The quality of your experience matters more than the years.


This post has nothing to do with being a doctor specifically. Everybody can benefit from some introspection regarding what they do every day to make themselves better at…well, whatever it is they do! At the risk of sounding like a self-help post, here it goes:

Are you constantly trying to refine yourself into a better version of you, or are you simply getting up and doing the same thing every day, hoping for different results from the day prior? When a situation turns our poorly, do you think about why it happened, or do you chalk it up to bad luck and/or blame it on other people? When you don’t know why something happened, do you go searching for the answers? Chances are other people have had the same issues…do you try to see if others have already solved your problem before reinventing the wheel?

Do you ever step back and look at yourself?

Do you ever step back and look at yourself?

Experience is an invaluable teacher, and often those with more experience are just better at doing whatever it is they do. However, we must be careful to make sure our experience is mindful and not just based on the amount of time we do something: High-quality experience necessitates both time and constant correction in process.

This whole tangent of a post comes from a story from my fellowship. To get right to the point, there were certain supervising attendings that were great role models–they were comfortable teaching and communicated clearly, they were confident in what they knew, and more importantly they knew when it was time to look something up. Then there were some attending that were the complete opposite: Uncomfortable in a teaching position (probably due to a lack of confidence and knowledge), they would try to mask their flaws by citing their authority granted by “many years of experience” in the field. These were the attendings that would seem really smart when you first started fellowship, but that would soon be eclipsed in knowledge by some of the better fellows only a few years later.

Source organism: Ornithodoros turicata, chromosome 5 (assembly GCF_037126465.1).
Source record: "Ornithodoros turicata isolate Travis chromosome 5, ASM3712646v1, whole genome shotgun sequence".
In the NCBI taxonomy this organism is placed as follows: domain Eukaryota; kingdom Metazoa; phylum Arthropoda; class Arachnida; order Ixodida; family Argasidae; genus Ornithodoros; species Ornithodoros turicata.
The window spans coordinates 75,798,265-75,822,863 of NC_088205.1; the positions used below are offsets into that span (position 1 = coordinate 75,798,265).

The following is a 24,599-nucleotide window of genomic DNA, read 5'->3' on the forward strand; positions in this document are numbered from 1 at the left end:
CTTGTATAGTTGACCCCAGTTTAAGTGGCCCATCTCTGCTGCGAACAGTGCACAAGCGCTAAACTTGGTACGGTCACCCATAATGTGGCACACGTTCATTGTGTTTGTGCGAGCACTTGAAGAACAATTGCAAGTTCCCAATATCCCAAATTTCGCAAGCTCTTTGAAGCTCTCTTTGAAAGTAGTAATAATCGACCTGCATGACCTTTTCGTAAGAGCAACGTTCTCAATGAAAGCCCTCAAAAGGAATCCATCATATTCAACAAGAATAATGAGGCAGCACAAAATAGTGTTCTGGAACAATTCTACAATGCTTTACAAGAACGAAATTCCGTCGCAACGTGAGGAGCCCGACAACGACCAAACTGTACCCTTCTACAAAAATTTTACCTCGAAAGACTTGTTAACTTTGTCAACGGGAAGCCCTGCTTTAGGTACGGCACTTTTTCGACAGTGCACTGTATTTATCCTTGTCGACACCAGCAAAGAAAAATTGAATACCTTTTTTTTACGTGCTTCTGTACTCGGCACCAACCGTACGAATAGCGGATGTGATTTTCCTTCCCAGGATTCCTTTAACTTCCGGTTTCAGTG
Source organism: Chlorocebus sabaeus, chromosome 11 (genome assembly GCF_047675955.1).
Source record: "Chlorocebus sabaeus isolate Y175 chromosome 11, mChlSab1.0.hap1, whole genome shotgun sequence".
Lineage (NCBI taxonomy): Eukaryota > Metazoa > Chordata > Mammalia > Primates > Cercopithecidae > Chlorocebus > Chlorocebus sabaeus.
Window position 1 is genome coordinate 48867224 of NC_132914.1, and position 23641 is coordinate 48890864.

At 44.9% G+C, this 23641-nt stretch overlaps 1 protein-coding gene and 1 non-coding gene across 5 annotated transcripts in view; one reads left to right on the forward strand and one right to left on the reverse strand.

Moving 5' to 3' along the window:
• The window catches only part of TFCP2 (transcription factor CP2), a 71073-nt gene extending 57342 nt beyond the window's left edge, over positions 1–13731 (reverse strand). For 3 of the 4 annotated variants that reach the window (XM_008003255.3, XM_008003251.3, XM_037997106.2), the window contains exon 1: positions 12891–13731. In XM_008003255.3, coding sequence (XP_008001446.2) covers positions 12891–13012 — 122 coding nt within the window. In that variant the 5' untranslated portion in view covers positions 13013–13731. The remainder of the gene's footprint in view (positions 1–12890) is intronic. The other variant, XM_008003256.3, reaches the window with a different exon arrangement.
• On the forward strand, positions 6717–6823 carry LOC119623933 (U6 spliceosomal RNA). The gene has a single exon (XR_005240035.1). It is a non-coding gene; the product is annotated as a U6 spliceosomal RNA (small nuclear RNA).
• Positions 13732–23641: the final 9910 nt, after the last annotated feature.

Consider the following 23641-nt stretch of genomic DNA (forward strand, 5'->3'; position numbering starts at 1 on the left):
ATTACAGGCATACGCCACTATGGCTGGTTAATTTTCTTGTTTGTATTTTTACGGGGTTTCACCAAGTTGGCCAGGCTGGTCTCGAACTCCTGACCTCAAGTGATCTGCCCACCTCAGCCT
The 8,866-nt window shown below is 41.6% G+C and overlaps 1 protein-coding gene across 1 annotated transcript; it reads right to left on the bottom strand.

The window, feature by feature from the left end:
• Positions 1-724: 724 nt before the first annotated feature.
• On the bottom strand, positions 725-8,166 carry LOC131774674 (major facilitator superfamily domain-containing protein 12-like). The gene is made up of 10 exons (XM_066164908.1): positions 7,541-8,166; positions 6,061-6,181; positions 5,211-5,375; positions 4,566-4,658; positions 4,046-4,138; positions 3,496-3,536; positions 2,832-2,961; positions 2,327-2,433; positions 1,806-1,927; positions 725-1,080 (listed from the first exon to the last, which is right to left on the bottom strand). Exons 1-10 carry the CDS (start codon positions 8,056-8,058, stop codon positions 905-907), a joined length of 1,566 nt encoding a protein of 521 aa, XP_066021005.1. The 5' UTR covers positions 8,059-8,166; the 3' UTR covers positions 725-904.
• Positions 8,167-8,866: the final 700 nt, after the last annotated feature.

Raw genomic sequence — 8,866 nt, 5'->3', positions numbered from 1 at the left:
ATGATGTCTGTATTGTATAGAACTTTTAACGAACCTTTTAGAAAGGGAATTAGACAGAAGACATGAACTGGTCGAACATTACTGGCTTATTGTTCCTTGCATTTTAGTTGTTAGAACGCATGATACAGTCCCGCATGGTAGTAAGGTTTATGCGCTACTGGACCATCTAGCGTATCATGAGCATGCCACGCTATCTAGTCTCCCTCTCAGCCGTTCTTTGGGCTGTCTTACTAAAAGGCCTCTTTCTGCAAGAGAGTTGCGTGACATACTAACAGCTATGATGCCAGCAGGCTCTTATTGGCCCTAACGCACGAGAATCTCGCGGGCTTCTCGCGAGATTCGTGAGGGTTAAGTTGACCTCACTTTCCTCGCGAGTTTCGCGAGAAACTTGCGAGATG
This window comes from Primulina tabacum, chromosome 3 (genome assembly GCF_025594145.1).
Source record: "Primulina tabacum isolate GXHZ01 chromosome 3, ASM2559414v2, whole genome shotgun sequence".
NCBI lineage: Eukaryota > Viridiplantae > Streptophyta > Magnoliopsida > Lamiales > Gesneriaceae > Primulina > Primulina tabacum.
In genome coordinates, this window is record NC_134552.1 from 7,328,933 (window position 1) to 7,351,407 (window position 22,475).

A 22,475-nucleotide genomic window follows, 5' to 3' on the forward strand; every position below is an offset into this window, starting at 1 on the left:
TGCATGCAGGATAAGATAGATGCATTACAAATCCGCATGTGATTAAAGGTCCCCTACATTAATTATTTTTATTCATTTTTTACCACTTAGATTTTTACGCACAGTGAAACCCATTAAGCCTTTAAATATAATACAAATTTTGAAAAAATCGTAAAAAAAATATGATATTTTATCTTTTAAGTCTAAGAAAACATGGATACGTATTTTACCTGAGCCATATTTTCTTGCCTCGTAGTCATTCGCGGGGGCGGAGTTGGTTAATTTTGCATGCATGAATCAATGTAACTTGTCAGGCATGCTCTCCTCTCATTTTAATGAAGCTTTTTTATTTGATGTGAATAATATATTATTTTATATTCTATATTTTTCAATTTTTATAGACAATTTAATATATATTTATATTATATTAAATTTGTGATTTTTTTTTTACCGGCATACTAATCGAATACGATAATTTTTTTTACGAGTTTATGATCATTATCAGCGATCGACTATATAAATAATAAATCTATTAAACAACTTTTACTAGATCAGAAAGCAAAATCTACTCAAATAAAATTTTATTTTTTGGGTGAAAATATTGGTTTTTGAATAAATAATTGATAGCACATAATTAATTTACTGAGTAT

I once asked a teaching attending why they do a certain thing a certain way (since it was different from the way we were taught by everyone else) and was told “because in my twenty years of experience, that’s the way I’ve always done it!” It just so happens that this interaction occurred during a particularly low point of my fellowship, and I blurted out “Do you have twenty years of experience, or one year of experience repeated twenty times?”

Needless to say, after a brief meeting with the program director where fancy words like “insubordination” were thrown around, I made a brief (and required) apology to the attending doctor. I did learn a valuable lesson that day, but it had nothing to do with my reprimanding: When someone cites their “years of experience” as equivalent to actual data derived from high-quality studies, they have just lost the argument and have nothing more to say. It’s like a parent saying “because I said so!” as an explanation for something to their grown child that has already gotten married and moved out of the house.

Don’t let your ego get in the way of learning from your mistakes. Mindful experience means that you’re constantly looking for ways to do things better. I’d rather be under the care of the doctor with five years of experience who is continuously honing his thought process and is growing better every day, then the doctor with twenty years of “experience” who is just robotically putting in the time until the day is over. Of course it would then stand to reason that the doctor with twenty years of high-quality mindful experience is probably the best of them all…would you agree?

Image via freeimages.com/Adriana Herbut

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